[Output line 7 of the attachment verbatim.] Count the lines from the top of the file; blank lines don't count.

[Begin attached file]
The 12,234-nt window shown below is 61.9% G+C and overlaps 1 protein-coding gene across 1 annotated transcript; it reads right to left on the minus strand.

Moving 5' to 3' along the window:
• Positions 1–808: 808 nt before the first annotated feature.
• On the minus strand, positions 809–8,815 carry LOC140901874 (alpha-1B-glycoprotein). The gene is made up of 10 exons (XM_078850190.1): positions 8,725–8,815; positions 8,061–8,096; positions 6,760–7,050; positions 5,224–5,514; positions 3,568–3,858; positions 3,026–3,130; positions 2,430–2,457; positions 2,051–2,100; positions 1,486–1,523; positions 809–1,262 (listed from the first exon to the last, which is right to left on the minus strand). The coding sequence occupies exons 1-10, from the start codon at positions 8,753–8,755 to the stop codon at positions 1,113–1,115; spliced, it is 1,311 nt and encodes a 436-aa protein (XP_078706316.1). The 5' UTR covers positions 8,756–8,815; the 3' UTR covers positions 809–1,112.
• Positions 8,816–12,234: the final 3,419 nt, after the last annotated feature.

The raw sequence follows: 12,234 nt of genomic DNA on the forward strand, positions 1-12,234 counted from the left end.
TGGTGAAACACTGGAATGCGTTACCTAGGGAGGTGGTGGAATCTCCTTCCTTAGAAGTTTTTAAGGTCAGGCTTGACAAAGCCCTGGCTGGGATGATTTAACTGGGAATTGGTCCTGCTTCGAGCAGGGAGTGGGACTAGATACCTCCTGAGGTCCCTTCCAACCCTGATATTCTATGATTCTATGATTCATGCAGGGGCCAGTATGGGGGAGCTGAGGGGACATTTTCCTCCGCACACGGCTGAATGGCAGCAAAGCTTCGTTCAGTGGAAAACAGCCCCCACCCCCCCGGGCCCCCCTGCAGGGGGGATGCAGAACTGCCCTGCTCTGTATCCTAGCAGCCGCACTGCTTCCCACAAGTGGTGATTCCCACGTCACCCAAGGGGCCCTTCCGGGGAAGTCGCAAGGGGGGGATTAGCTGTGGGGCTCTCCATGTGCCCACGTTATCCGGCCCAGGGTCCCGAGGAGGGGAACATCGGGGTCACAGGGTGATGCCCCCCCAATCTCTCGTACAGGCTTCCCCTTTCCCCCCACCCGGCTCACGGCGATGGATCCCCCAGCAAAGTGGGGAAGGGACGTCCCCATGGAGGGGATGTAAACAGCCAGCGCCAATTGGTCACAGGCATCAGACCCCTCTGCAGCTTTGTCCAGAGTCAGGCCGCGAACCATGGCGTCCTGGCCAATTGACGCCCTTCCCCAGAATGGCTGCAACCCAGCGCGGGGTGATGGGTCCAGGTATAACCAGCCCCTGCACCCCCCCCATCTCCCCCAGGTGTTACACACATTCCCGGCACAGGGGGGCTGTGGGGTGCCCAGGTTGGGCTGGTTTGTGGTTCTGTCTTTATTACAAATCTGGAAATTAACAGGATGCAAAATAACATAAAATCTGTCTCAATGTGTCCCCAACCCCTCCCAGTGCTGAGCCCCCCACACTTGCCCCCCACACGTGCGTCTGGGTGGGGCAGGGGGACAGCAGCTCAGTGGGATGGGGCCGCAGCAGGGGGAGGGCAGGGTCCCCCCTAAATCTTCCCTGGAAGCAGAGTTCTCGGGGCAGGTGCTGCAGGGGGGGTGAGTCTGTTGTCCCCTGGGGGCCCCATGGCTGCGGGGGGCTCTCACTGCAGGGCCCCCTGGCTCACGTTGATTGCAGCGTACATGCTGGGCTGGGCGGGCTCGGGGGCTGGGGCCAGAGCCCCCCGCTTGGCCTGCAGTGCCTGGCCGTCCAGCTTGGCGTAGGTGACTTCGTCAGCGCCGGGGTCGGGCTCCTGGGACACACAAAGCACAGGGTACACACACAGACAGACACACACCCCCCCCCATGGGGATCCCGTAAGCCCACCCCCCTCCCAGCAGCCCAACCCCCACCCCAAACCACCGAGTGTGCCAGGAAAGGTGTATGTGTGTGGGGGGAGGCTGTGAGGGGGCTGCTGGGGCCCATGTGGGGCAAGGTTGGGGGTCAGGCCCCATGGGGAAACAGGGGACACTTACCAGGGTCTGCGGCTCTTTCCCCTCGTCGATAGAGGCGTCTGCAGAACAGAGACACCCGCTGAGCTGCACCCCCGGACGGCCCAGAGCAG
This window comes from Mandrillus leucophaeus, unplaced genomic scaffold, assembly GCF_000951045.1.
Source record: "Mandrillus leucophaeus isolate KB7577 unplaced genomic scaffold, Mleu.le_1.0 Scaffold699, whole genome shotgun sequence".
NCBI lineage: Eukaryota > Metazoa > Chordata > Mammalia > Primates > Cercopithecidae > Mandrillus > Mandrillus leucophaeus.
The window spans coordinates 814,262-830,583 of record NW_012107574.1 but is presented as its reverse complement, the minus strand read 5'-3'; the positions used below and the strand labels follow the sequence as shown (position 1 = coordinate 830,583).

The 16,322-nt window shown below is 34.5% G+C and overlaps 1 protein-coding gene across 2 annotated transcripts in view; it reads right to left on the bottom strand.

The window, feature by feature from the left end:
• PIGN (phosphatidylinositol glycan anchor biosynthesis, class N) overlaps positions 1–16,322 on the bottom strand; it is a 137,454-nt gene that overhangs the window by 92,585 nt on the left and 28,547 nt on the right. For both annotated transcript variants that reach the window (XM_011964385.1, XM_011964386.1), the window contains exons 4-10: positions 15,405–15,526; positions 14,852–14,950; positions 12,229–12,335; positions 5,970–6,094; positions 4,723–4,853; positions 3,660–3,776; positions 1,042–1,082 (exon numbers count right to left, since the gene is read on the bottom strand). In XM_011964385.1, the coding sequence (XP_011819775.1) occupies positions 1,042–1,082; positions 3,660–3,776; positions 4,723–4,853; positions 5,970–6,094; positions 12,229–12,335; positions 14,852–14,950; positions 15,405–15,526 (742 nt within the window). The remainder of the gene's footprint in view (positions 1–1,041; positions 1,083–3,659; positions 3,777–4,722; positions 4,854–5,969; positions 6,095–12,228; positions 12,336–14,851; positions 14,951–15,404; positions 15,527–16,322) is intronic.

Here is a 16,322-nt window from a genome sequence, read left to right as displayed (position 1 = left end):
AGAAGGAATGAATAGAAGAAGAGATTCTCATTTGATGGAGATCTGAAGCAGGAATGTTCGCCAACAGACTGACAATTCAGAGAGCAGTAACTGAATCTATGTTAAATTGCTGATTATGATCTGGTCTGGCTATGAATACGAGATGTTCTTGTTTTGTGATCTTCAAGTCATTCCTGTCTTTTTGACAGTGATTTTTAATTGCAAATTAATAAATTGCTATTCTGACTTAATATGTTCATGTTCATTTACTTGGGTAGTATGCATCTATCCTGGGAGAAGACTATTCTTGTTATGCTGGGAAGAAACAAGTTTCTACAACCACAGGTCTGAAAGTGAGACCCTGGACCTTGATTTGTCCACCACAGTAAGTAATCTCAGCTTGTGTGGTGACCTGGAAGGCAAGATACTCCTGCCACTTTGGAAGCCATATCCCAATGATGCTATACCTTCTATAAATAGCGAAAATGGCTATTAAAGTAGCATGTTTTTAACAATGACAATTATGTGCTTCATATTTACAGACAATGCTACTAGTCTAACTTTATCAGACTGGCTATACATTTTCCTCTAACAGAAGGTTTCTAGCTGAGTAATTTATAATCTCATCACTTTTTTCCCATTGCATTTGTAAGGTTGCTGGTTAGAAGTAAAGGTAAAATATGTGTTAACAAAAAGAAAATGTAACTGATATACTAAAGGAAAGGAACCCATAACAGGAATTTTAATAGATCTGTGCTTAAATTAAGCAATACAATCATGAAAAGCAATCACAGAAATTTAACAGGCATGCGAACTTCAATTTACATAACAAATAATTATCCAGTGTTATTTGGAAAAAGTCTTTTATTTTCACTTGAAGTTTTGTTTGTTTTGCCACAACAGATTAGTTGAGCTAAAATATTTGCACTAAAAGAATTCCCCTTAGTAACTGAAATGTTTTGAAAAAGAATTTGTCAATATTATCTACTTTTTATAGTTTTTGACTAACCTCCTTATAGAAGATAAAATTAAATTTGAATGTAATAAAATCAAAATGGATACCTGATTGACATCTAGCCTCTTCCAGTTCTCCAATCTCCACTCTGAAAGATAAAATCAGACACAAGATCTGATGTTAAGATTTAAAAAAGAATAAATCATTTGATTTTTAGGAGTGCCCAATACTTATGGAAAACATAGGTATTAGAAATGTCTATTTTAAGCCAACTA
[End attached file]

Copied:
TGGTGAAACACTGGAATGCGTTACCTAGGGAGGTGGTGGAATCTCCTTCCTTAGAAGTTTTTAAGGTCAGGCTTGACAAAGCCCTGGCTGGGATGATTTAACTGGGAATTGGTCCTGCTTCGAGCAGGGAGTGGGACTAGATACCTCCTGAGGTCCCTTCCAACCCTGATATTCTATGATTCTATGATTCATGCAGGGGCCAGTATGGGGGAGCTGAGGGGACATTTTCCTCCGCACACGGCTGAATGGCAGCAAAGCTTCGTTCAGTGGAAAACAGCCCCCACCCCCCCGGGCCCCCCTGCAGGGGGGATGCAGAACTGCCCTGCTCTGTATCCTAGCAGCCGCACTGCTTCCCACAAGTGGTGATTCCCACGTCACCCAAGGGGCCCTTCCGGGGAAGTCGCAAGGGGGGGATTAGCTGTGGGGCTCTCCATGTGCCCACGTTATCCGGCCCAGGGTCCCGAGGAGGGGAACATCGGGGTCACAGGGTGATGCCCCCCCAATCTCTCGTACAGGCTTCCCCTTTCCCCCCACCCGGCTCACGGCGATGGATCCCCCAGCAAAGTGGGGAAGGGACGTCCCCATGGAGGGGATGTAAACAGCCAGCGCCAATTGGTCACAGGCATCAGACCCCTCTGCAGCTTTGTCCAGAGTCAGGCCGCGAACCATGGCGTCCTGGCCAATTGACGCCCTTCCCCAGAATGGCTGCAACCCAGCGCGGGGTGATGGGTCCAGGTATAACCAGCCCCTGCACCCCCCCCATCTCCCCCAGGTGTTACACACATTCCCGGCACAGGGGGGCTGTGGGGTGCCCAGGTTGGGCTGGTTTGTGGTTCTGTCTTTATTACAAATCTGGAAATTAACAGGATGCAAAATAACATAAAATCTGTCTCAATGTGTCCCCAACCCCTCCCAGTGCTGAGCCCCCCACACTTGCCCCCCACACGTGCGTCTGGGTGGGGCAGGGGGACAGCAGCTCAGTGGGATGGGGCCGCAGCAGGGGGAGGGCAGGGTCCCCCCTAAATCTTCCCTGGAAGCAGAGTTCTCGGGGCAGGTGCTGCAGGGGGGGTGAGTCTGTTGTCCCCTGGGGGCCCCATGGCTGCGGGGGGCTCTCACTGCAGGGCCCCCTGGCTCACGTTGATTGCAGCGTACATGCTGGGCTGGGCGGGCTCGGGGGCTGGGGCCAGAGCCCCCCGCTTGGCCTGCAGTGCCTGGCCGTCCAGCTTGGCGTAGGTGACTTCGTCAGCGCCGGGGTCGGGCTCCTGGGACACACAAAGCACAGGGTACACACACAGACAGACACACACCCCCCCCCATGGGGATCCCGTAAGCCCACCCCCCTCCCAGCAGCCCAACCCCCACCCCAAACCACCGAGTGTGCCAGGAAAGGTGTATGTGTGTGGGGGGAGGCTGTGAGGGGGCTGCTGGGGCCCATGTGGGGCAAGGTTGGGGGTCAGGCCCCATGGGGAAACAGGGGACACTTACCAGGGTCTGCGGCTCTTTCCCCTCGTCGATAGAGGCGTCTGCAGAACAGAGACACCCGCTGAGCTGCACCCCCGGACGGCCCAGAGCAG